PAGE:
Humans are complex biochemical computers.

On Thursday, Matthew Dickerson, professor of computer science and environmental studies at Middlebury College, addressed this claim in a lecture titled “Can Computers Reason (and Enjoy Sex)?” He argued against atheist and physicalist Raymond Kurzweil, who believes there is no distinction between humans and computers, and science will one day be able to enable humans to download their brains and consciousness into computer software.

Dickerson focused on reason and logic as proof against Kurzweil’s theory. Computers have no way of telling whether commands are good or bad; they simply follow preprogrammed instructions. If computers can’t reason and humans are computers, then humans can’t reason. If true, humans are defined by social and doctrinal programming. But reason takes freedom and spirit; reason itself proves humans are more than

Dr. Dickerson speaks at an honors lecture on the topic of human reason.

Dickerson speaks at an honors lecture on the topic of human reason.

machines, Dickerson said.

“Dr. Dickerson skillfully articulated not only the defining elements of creative free-thinking, but also the ways in which these abilities are specifically human,” Scot Bruce, associate professor of history, said.

Bruce appreciated Dickerson’s emphasis on a holistic Christian understanding of the mind, body, and soul as the uniquely human components of each person.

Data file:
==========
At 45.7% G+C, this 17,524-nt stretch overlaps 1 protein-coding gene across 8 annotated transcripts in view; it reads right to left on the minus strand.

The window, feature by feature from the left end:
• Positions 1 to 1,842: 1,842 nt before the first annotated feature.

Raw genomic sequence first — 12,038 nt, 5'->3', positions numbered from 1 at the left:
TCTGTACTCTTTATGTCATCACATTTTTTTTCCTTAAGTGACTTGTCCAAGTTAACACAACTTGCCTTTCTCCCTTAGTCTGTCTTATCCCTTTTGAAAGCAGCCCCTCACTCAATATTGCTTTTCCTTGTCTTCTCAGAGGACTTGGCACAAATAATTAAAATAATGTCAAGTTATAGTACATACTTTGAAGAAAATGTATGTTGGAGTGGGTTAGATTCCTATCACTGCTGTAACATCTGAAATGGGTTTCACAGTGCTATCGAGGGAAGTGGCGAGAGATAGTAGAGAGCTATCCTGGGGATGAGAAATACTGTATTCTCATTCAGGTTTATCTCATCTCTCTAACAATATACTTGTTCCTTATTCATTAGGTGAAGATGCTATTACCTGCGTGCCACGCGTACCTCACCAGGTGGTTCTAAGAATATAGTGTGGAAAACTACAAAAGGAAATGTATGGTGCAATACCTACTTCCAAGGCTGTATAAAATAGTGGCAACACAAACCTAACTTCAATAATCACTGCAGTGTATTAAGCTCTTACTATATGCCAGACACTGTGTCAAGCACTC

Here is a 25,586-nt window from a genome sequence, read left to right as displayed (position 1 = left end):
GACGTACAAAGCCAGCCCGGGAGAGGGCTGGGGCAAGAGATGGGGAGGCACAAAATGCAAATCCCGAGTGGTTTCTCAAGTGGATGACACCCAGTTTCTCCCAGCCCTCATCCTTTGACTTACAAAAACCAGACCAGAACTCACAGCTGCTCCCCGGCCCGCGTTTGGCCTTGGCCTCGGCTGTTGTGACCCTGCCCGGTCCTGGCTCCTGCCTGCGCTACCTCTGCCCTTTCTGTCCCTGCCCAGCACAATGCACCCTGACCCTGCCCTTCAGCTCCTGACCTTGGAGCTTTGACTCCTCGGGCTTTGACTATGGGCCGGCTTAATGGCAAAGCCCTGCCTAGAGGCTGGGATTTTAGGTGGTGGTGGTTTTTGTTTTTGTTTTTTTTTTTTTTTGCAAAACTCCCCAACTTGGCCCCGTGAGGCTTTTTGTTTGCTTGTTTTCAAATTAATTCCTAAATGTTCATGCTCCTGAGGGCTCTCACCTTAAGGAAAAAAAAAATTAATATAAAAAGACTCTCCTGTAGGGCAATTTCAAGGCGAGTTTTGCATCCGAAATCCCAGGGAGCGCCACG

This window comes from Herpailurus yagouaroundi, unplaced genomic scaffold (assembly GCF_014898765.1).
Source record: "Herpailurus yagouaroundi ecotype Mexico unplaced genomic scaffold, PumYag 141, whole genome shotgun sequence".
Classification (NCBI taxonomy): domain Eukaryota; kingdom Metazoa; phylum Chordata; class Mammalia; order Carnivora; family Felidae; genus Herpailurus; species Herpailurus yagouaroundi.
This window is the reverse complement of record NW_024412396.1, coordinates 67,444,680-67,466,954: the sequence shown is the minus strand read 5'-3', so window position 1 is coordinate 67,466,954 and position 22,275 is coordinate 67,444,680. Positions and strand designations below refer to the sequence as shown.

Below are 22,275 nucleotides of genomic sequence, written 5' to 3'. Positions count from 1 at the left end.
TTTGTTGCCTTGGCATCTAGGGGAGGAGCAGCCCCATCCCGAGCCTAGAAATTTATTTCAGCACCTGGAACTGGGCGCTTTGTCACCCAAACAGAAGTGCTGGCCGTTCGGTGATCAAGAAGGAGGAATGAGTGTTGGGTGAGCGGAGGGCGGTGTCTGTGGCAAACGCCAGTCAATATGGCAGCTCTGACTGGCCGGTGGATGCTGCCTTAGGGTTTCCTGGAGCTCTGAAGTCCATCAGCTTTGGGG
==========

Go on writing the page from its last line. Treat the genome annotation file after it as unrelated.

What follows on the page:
“Counter to the notion of physicalism, we are, in fact, much more than material machines, defined by chemical compounds and brain impulses,” said Bruce. “Nor can we be reduced to the realm of mere consciousness. Rather, we exist holistically as physical and spiritual beings, as God’s special ‘imago Dei’ creations.”

“Dr. Dickerson’s lecture on human reason was incredibly on-point and thought provoking,” honors student Charlotte VanWerven said. “At the end, my mind was left wandering around the topics he addressed, trying to make sense of all his theories. It was a great lecture — interesting and enlightening!”

Honors student Rachel Tokuda shared her reaction: “Overall, I think the lecture was necessary for the modern Christian. Believers need to be prepared for the day when their moral standards will be challenged; Dr. Dickerson’s lecture has pointed us in the right direction.”

 

Food for thought: how does human life reflect the Christian holistic view?